Another festival complete, Stomping Ground at The Albany having given opportunity to nine emerging directors as part of the StoneCrabs Theatre Young Directors Training Programme.
On 15 – 17 March, nine emerging directors showcased their work at the Stomping Ground Festival, a programme organised by StoneCrabs Theatre Company. The Albany, Deptford played host to classic works by Mamet and Fo, as well as contemporary productions by Atiha Sen Gupta and the 2017 Brighton Festival curator, Kate Tempest.
The individuals were given full reign not only pitching, casting and directing, but in producing, marketing, fundraising and ultimately organising the festival itself. During rehearsals, I caught up with three of the young directors – read their interviews here.
I was also lucky enough to see each of the shows as a final piece and review each. See my round-up of the festival below:
In After Liverpool, Hollie Hales and Stephen Papaioannou ask questions, short and sharp and direct. Answers, they don’t seem to matter. Deep and meaningful conversation, that’s not important. Similar interests are few and far between – these are simply superficial facts anyway. Where are the details? What is this play about? Does it actually matter?? Luffman injects pace and intrigue instantly into this performance and his work with the characters reveals brief moments of heartfelt honesty that are purposefully thrown aside amongst the rubble of the relationship.
“You don’t give much away” – Luffman clearly doesn’t intend to. James Saunders writes After Liverpool purposefully devoid of those normal details that give colour and meaning to a situation. Luffman understands this, takes the concept and runs with it – simple, stylish, stunning.
In Wasted, Kate Tempest’s spoken word script flows like water out of the mouths of the actors. Face-on with the audience, they observe, dissect and analyse the difficulties of today’s 20-something professional, living in London with little money and a general feeling of discontent and dissatisfaction – #firstworldproblems. Beth Kapila treats the individuals as a unit, requires them to be so in sync with each other that moving the text between them is as effortless as a flowing river, the babbling of the language as it echoes through the audience. This is a performance with concept, execution and style pouring forth from all.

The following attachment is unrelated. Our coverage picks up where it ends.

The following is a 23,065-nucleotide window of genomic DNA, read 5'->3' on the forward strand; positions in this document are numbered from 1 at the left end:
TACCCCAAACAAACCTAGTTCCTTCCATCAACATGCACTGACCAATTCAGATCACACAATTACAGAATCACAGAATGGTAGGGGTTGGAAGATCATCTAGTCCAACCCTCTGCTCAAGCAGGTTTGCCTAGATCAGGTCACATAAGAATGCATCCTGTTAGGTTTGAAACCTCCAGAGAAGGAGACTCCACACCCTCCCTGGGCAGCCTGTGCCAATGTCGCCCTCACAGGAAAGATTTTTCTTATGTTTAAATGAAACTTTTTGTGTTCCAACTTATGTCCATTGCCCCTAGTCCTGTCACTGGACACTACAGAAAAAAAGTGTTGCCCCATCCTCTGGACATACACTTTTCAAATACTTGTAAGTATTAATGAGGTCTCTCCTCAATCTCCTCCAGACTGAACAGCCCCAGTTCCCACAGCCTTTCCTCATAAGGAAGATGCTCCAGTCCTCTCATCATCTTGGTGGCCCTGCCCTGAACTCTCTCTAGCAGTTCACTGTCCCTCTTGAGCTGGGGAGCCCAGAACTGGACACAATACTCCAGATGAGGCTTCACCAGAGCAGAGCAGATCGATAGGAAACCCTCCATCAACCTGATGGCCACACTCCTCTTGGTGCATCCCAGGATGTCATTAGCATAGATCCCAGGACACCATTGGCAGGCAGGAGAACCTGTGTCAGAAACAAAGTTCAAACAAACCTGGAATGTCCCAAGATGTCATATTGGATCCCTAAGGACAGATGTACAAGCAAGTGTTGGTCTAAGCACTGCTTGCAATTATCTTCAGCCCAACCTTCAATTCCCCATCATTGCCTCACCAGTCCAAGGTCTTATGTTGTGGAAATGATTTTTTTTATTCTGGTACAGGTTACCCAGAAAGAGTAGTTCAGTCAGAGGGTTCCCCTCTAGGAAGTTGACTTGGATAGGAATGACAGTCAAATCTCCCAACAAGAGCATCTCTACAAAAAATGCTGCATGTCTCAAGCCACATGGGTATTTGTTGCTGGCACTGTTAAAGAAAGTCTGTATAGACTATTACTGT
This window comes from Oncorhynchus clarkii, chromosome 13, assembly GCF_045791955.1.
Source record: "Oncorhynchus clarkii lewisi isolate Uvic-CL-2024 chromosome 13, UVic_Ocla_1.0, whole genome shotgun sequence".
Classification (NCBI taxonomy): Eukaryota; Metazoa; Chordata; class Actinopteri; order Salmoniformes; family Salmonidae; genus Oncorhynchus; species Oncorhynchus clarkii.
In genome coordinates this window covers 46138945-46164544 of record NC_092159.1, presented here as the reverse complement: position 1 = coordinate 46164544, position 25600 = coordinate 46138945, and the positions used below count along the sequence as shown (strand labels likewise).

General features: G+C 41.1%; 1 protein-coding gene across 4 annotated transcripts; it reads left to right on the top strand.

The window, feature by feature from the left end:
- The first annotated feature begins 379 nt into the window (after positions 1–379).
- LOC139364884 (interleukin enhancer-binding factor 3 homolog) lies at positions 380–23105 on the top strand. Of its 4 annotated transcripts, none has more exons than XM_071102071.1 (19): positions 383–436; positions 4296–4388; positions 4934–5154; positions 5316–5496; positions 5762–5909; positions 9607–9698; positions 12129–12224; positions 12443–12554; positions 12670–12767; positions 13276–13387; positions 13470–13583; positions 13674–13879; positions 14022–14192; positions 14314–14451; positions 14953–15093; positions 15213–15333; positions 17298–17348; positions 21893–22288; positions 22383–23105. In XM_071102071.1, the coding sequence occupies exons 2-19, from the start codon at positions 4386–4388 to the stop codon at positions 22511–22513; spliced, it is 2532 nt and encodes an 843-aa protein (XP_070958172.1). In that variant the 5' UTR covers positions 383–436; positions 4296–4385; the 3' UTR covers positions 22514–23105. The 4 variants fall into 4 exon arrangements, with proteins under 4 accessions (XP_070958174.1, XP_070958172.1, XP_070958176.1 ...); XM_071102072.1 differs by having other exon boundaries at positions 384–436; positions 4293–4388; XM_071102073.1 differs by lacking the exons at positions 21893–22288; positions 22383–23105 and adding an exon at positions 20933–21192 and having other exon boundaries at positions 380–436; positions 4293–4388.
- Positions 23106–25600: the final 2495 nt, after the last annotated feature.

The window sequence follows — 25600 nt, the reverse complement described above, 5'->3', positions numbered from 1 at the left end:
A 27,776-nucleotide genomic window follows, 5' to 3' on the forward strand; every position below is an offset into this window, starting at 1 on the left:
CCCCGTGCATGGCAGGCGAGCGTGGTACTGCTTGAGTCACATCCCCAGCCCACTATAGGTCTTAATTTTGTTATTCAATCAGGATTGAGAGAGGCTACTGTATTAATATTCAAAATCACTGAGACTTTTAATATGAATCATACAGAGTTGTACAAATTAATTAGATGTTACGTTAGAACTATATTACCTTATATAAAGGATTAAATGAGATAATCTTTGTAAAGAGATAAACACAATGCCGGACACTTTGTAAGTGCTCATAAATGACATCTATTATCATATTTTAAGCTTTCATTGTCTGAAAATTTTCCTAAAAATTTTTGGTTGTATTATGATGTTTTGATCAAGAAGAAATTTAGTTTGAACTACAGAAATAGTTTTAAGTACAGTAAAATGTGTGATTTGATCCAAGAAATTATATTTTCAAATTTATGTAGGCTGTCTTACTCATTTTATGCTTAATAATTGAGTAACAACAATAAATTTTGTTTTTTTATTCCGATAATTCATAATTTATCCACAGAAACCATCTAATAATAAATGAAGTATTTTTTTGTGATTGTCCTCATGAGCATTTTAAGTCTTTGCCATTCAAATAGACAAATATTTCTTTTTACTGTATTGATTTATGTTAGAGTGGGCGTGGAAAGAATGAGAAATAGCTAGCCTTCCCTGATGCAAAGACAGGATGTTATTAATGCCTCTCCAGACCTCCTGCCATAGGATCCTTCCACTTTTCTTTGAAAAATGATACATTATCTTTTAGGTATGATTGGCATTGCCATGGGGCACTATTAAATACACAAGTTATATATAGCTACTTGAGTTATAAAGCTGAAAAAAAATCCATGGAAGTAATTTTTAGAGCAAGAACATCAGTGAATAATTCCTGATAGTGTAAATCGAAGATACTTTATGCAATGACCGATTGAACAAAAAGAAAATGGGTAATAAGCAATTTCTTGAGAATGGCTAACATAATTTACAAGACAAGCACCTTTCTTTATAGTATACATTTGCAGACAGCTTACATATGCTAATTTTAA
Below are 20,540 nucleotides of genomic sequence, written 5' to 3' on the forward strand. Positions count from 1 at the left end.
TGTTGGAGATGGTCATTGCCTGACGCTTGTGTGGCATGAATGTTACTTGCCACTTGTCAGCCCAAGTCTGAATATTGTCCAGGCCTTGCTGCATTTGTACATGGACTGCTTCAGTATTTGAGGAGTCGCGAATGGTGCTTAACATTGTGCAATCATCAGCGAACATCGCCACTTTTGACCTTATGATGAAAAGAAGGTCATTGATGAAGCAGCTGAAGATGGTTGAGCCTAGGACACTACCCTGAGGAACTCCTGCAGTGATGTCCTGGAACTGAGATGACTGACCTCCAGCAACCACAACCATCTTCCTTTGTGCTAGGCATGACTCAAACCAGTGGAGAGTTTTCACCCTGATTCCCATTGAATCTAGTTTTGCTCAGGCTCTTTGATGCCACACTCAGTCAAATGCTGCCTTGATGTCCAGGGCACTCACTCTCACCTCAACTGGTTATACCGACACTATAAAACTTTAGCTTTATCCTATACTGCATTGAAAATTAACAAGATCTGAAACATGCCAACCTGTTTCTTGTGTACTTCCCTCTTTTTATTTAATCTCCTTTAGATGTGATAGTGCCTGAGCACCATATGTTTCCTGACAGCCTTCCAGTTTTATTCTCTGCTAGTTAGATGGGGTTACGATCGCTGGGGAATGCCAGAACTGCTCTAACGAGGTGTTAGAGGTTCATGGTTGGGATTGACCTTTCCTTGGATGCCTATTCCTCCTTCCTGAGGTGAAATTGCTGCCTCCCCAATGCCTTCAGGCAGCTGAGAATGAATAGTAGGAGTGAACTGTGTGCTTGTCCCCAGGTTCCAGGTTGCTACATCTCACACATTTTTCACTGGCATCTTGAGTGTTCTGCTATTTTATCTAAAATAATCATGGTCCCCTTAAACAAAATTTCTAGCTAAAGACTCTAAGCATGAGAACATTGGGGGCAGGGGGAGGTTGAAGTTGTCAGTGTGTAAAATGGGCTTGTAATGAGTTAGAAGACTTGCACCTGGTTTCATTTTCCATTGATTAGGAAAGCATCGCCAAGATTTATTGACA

Kapila has a detailed understanding of Tempest’s text and provides the burning platform, the impetus needed for all characters to jump into the unknown. A lot of work has clearly been done to engender a collective amidst the actors, such that they can effortlessly bounce off each other and maintain the pulse of the play. Wasted is relevant, well matched to the festival audience and expertly realised in a fringe setting.
Actor of the Festival: There is no other contender for this than Reice Weathers one-man performance in Edwina Strobl’s version of Boxman. Weathers establishes his character before the performance begins, an invisible shadow on stage that the audience pass by to take their seats. He hums to himself and rocks back and forth, causing people to give sideways glances and curious expressions. He is an oddity, an object of observational intrigue. His manner has a salesman style to it, friendly and warming that instantly draws you in. Comedy trips off the tongue as sadness lows just below the surface. A torchlight prop differentiates Weather’s personalities, from a tension building historical account to an ever more crazed present persona – this momentum provides for a memorable end to the show.
Congratulations to all directors and their performers:
Francine Morgan – The Shawl
Emily Marshall – Counting Stars
Fernanda Mandagará – The End Of All Miracles
Chris Davis – Passing By
Luke Howarth – Captain Amazing
Alex Prescot – The Open Couple
For further details about the Young Directors Training Programme, see the StoneCrabs Theatre Company website.